It's official: the world is getting darker. Scientists are now agreed that as cloud cover and particles in the atmosphere increase, the amount of radiation reaching us from the Sun is falling. And while some are nervous to raise the idea, they think the effect may help protect us from global warming.
The phenomenon, called global dimming, has been quietly discussed in scientific circles for the past decade or so. Since the late 1950s, scientists have observed a 2-4% reduction in the amount of solar radiation reaching the Earth's surface, thought to be caused by particles and clouds in the atmosphere scattering the light.
But previous studies have been confined to the Northern Hemisphere, so many scientists have questioned whether this is a localized effect, or if it even exists at all.
Advocates of the idea now have the evidence they need to convince the sceptics. A presentation by Australian scientists to the Joint Assembly of the American and Canadian Geophysical Unions in Montreal on Monday has shown that the effect is also found south of the equator.
Michael Roderick and Graham Farquhar from the Australian National University in Canberra found that evaporation rates across Australia, measured using continually replenished pans of water, have fallen significantly over the last 30 years, a sure sign that less direct sunlight is reaching the surface. The decline matches the effect seen in the northern hemisphere. "This proves that it is a global phenomenon," says Roderick.
But he is not dismayed by the result. He has recently advised the Australian government that global dimming may not necessarily be a bad thing. "The standard dogma is that Australia will dry out [with global warming], but that's just not right. The world is actually getting less arid," he insists.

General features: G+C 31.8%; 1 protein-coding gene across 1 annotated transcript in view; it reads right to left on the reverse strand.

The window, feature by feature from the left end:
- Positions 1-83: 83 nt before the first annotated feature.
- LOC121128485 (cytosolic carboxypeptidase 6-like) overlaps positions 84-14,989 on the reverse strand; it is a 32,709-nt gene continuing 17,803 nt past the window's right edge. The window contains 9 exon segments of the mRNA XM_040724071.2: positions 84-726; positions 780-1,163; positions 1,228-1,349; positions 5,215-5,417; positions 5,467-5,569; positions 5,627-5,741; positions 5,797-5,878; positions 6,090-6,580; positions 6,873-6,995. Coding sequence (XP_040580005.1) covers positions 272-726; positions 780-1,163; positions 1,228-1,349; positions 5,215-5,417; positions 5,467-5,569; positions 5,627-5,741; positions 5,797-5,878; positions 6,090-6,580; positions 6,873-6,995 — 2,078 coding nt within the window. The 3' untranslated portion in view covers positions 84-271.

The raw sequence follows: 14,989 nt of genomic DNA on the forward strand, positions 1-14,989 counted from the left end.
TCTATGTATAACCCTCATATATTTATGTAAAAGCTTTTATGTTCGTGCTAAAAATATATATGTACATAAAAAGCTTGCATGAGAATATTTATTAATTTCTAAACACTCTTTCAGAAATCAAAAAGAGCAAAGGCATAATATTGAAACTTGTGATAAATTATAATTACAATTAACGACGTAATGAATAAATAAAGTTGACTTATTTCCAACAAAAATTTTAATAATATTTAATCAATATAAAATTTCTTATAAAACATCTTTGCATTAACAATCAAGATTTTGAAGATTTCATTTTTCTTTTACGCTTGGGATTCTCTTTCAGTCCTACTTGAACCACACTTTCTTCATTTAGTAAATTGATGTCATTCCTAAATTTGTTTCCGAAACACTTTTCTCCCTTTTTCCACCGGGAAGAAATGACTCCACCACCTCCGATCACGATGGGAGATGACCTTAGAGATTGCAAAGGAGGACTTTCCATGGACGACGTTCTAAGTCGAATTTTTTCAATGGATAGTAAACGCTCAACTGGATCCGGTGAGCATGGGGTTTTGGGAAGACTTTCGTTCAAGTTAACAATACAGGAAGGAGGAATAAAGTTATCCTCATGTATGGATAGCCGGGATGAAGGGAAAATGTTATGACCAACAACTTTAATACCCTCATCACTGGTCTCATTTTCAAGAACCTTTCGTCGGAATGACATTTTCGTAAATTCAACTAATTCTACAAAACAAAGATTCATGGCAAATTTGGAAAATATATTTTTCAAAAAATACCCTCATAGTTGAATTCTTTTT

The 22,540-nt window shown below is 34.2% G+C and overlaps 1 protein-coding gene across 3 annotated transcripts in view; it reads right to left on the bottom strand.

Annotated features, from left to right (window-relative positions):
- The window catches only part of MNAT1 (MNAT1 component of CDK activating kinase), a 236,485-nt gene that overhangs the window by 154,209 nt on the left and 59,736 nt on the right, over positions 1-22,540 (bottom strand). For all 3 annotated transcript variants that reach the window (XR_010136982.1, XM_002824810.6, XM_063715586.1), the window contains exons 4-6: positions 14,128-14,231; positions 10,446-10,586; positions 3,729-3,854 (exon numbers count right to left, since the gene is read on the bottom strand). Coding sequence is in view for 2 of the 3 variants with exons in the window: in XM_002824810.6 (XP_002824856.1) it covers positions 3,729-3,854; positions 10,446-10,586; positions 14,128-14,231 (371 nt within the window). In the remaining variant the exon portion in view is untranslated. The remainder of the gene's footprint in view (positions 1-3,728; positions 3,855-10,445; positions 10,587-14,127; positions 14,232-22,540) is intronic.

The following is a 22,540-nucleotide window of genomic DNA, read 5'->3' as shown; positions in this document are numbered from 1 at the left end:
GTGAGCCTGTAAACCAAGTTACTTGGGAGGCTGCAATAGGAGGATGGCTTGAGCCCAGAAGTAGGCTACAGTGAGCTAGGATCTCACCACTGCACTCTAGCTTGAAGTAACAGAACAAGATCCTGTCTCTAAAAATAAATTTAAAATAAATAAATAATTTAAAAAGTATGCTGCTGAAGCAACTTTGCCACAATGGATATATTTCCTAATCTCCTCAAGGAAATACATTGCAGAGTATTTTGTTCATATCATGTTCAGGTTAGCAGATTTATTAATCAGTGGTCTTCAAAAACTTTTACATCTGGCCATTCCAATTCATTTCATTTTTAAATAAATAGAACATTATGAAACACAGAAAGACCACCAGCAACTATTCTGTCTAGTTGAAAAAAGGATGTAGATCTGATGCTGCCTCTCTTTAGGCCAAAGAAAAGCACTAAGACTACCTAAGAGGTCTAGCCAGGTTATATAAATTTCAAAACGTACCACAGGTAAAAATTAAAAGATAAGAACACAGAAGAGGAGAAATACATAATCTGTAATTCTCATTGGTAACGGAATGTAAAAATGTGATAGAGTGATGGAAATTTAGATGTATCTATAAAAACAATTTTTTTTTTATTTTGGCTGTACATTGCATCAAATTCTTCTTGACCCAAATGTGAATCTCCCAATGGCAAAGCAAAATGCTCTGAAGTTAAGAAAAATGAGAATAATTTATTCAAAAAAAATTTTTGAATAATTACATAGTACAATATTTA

In fact, Roderick sees global dimming as part of a possible negative feedback loop working against global warming. Burning fossil fuels not only increases carbon dioxide levels in the atmosphere; it also pumps tiny particles into the air. Meanwhile higher temperatures increase the amount of cloud cover. The clouds and particles help to block the Sun's rays, and the scattered light they allow through actually boosts plants' absorption of carbon dioxide, the principle greenhouse gas. This would help to keep carbon dioxide levels stable, argues Roderick, protecting the planet from runaway global warming
Plants on steroids
"Diffuse light is like putting plants on steroids," Roderick explains. Scattered light takes a zigzag path, bathing every part of a plant's leaves in light instead of just one surface. Even if the overall amount of light is lower, this can increase the plant's rate of photosynthesis and more carbon dioxide is removed from the atmosphere.
Plants in Northern European greenhouses might suffer, however, because they are so desperate for light that any reduction may affect their growth.
This week's conference is the first time that all the leading scientists in the field have met, and it finally puts global dimming firmly on the research map. But Shep Cohen from the Institute of Soil, Water and Environmental Sciences, Bet Dagan, Israel, says that some of his colleagues are still nervous talking about the topic, in case it is seen as an excuse not to worry about global warming.
However he points out that understanding global dimming is essential for working out the best strategies for tackling pollution and climate change. For example, the half measure of filtering out particles while continuing to pump carbon dioxide into the air could destabilise the relationship between the two and increase global warming even more, he warns.
(c) Nature News Service / Macmillan Magazines Ltd 2004